Her experience in these many and varied contexts – in hospital, care homes, domiciliary care and in the community – ensured a depth of knowledge, expertise and skill as demonstrated in the joint authorship (with Rita and Alice) of ‘The Art of Ageing’ published in Changes:  The Psychology and Psychotherapy Journal (1984).  

Dorothy officially retired as art therapist at Bangor and Ards Hospital in 1992 but continued in a voluntary basis in this capacity in the Ards district including Crawfordsburn Hospital.

As a Co-founder, Dorothy was a mainstay of NIGAT over a long number of years, contributing steadily to promoting art as a therapy:  providing workshops and information to statutory and voluntary agencies, attending meetings of Nigat’s affiliated organisations, representing the Group at AGMs and providing information at Careers Conventions.

She presented her work at Day Meetings and courses, and was quietly satisfied to know that the Group was flourishing and thriving beyond her retirement.

She was a valued guest at the Group’s milestone celebrations. At the 20th anniversary (Autumn 1996) where she and Alice spoke of NIGAT’s origins, Dorothy presented an illuminating case study illustrating her early work in the Ards area.

NIGAT’s 25th anniversary was marked by a retrospective exhibition at the prestigious Linenhall Library in 2001 where Dr Caryl Sibbett, NIGAT Chair, presented Dorothy with the Group’s original Membership Book, which she had constructed over many years as Secretary.

Dorothy and Rita’s fond and mutually respectful relationship continued beyond Rita’s return to London in 1984 and she was a member of a group which visited Rita at her home to mark the publication of Rita’s 3rd book ‘ Self-healing Through Visual and Verbal Art Therapy’.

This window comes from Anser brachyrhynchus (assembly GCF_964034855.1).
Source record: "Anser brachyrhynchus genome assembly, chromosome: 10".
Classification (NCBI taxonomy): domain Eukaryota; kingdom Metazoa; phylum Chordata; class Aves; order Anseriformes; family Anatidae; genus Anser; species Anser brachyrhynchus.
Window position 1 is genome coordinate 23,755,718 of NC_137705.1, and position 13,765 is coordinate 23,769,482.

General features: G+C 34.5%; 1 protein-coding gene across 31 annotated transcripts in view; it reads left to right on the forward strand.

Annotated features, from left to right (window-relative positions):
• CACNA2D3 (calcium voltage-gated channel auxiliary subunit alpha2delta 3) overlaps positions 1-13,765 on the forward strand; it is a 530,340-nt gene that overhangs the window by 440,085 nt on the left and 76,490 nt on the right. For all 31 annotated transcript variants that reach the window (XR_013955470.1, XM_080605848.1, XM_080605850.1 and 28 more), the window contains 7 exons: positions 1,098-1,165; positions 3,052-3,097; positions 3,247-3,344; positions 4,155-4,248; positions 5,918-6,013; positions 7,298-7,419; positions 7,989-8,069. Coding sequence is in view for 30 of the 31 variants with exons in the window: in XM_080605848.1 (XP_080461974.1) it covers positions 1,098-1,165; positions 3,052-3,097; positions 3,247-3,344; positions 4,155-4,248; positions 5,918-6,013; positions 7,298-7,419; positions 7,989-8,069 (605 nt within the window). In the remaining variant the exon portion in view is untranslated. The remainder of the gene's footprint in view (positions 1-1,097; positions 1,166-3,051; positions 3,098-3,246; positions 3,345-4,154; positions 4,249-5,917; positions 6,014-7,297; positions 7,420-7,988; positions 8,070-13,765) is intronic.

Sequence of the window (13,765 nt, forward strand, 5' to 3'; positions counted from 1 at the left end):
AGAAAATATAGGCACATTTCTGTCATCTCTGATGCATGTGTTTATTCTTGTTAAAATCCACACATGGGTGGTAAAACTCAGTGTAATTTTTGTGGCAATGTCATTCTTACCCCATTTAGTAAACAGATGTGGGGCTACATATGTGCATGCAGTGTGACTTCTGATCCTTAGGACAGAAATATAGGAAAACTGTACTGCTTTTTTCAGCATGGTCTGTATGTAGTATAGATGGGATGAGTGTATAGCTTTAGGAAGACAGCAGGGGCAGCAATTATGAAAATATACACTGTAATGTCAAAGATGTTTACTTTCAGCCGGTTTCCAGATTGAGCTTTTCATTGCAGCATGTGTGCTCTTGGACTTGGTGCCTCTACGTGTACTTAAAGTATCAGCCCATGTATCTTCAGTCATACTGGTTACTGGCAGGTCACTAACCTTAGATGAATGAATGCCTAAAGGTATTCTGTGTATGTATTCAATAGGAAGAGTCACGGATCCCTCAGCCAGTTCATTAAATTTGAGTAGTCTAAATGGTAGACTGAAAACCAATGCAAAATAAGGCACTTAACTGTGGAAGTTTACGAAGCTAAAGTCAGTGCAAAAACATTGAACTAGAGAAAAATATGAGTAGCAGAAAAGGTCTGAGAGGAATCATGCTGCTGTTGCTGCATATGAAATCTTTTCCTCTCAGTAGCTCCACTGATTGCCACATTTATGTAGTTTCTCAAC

Besides art, her other enduring passion was gardening and she created a most beautiful garden in Holywood, continuing in this vein when she moved to Armagh to be near her daughter Moira. She was later joined by her daughter Sheelagh. A warm welcome awaited visitors; Alice, Brenda and Eileen as well as others visited her, marvelling at Dorothy’s intimate knowledge of plants and touched deeply by her obvious love of the natural world.  

She had an abiding love for Fair Head and its surrounding area and on retirement, NIGAT presented her with a painting of this beloved scene.

Dorothy’s grace, sensitivity and gentle approach were apparent in her every word and gesture. Her calm presence and softly-spoken delivery were engaging qualities while her quiet and modest demeanour belied a mischievous sense of humour. Her sense of wonder and appreciation of the latent creativity in each and every individual were ever present.

NIGAT will be forever grateful for Dorothy’s huge contribution to its foundation and development.

Sadly, she was widowed in 1983, when her husband Harold died suddenly.  Archive material indicates his generous help with NIGAT’s administration and his support of Dorothy’s activities for the Group.

In latter years she was cared for at home with love and devotion by her daughter Sheelagh who lived with her, daughter Moira and son Brian.

NIGAT Committee 20 Dec. 22